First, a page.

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FHS sculpture project is all wrapped up

This sculpture made with plastic wrap and packing tape is one of several on display at Farmington High School.

The heck with using clay or wax or putty for sculptures. Over at Farmington High School, students in Alyson Johnson's Sculpture II class have learned to work with a new medium: plastic wrap and packaging tape.

Creating sculptures in the form of human bodies was something new for everyone, including Johnson. She'd seen similar projects done elsewhere. Some were in the form of dolls. Other times the packaging tape was wrapped around an item and used to make a mold. But she had never had her students do something like this.

She thought it would be interesting for her students to try. The "bodies" were created using plastic wrap as the inner core and the packaging tape to make the outside. Some students chose to add props to their projects. One has wings, one has feathers and another wears a cape and carries a plastic light saber.

"We tried to put lights inside one but we were afraid it would get too hot," Johnson said.

Johnson paired up students for the project, mainly because it took one student to hold the plastic wrap and the other to do the wrapping. The project forced students to work together as a team, which was part of what Johnson used in grading the projects.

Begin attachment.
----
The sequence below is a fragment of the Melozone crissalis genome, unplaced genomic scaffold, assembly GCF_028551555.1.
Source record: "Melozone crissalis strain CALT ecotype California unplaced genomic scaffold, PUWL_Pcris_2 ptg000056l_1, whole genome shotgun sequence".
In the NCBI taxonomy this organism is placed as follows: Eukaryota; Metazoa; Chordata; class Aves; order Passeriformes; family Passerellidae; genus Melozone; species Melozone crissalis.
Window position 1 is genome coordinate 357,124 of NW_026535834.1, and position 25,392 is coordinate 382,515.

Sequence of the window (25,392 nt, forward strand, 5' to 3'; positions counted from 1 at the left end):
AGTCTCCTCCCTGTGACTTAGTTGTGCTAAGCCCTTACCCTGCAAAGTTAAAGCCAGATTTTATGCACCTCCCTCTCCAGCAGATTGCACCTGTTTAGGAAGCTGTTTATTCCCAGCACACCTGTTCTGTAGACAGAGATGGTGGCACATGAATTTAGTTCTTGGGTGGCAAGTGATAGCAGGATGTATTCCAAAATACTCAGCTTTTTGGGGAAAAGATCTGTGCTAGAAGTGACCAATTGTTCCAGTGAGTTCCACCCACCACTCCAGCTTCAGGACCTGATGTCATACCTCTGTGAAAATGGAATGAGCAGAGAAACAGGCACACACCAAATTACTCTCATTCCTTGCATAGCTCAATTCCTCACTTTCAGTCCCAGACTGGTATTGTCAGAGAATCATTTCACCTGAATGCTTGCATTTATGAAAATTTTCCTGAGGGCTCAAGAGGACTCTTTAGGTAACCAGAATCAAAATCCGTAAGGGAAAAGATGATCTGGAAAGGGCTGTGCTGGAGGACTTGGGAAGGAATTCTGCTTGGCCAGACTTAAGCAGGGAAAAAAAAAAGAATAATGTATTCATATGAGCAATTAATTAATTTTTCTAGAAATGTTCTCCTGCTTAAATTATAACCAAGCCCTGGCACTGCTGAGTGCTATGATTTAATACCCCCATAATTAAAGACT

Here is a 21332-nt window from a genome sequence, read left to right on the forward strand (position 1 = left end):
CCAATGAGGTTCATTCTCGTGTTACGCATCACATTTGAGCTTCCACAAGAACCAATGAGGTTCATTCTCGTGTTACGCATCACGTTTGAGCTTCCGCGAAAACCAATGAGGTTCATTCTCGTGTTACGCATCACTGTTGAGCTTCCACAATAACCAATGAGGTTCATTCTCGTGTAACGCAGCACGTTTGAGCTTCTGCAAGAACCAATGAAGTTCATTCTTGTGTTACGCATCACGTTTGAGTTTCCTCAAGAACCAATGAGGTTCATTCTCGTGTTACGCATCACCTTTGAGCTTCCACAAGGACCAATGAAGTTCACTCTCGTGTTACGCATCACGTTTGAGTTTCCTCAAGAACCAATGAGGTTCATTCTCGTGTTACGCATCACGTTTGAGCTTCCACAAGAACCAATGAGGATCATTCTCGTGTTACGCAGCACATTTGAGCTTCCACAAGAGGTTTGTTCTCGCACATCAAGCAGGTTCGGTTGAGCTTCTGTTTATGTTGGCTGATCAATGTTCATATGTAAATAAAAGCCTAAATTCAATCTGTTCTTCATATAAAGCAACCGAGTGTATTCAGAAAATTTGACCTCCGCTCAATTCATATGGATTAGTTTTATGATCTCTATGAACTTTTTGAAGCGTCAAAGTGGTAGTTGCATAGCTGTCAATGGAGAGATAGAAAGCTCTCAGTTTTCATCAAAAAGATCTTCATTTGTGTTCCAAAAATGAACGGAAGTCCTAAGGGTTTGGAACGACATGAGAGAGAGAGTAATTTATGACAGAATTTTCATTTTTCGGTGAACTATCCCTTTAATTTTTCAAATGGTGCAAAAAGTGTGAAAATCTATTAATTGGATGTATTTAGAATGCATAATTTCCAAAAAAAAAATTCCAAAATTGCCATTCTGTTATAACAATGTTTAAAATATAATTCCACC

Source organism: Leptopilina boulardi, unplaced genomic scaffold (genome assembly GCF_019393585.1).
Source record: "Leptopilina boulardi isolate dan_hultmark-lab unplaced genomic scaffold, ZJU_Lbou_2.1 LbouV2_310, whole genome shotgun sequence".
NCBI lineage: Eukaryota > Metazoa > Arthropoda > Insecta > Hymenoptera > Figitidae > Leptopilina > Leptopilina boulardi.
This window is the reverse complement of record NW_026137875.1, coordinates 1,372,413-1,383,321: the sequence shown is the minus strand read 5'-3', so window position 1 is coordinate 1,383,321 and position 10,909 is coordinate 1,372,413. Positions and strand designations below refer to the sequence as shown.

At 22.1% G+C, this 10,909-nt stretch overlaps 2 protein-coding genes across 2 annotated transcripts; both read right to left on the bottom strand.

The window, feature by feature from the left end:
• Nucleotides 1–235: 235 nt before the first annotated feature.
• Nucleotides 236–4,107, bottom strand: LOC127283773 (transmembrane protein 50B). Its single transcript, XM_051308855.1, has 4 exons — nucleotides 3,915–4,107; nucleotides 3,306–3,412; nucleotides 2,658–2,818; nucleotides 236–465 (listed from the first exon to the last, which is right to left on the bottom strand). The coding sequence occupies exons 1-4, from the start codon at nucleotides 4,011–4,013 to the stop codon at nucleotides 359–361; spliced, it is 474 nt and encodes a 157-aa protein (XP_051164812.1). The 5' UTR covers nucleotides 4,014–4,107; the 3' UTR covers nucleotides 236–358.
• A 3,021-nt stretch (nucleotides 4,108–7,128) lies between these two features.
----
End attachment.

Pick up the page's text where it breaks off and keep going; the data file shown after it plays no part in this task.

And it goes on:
Students were asked to draw a design of their proposed sculpture ahead of time. Then, they had to try to manipulate and tape the plastic wrap so it resembled a body, which was easier said than done. That's why part of their grades were based on perseverance, too.

"It took a while for the wrapping to look right, especially on the hands and the head," Johnson said. "It could be frustrating at times so I told them they really had to be patient and they would eventually persevere. It was a matter of how you make something that didn't work into a good mistake."

Just how much packaging tape is needed to make a body? It's a good question.

"My gosh. I know they used six rolls of plastic wrap for each one. On the average, I'd say they used six to almost 10 (rolls of tape) on the figures, depending on what they did," Johnson said.

The class took about two weeks to finish their masterpieces. Once the sculptures were complete, they were posed in locations around Farmington High School.

Michelle Leonard

Michelle Leonard joined the Woodbury Bulletin staff in November, 2014, after 14 years covering news for the Bulletin's sister publication, the Farmington Rosemount Independent Town Pages.  Michelle earned her Bachelor of Science degree in Mass Communications: News-Editorial from Mankato State University in 1991. She is an active member of the American Legion Auxiliary Clifford Larson Unit 189 of Farmington, and served as the 2014-15 Third District President to the American Legion Auxiliary Department of Minnesota. Michelle is also the volunteer coordinator for the Minnesota Newspaper Museum which is open annually during the Minnesota State Fair. She has earned Minnesota Newspaper Association awards in Investigative Reporting, Local News Coverage, Feature Photography and Column Writing. 

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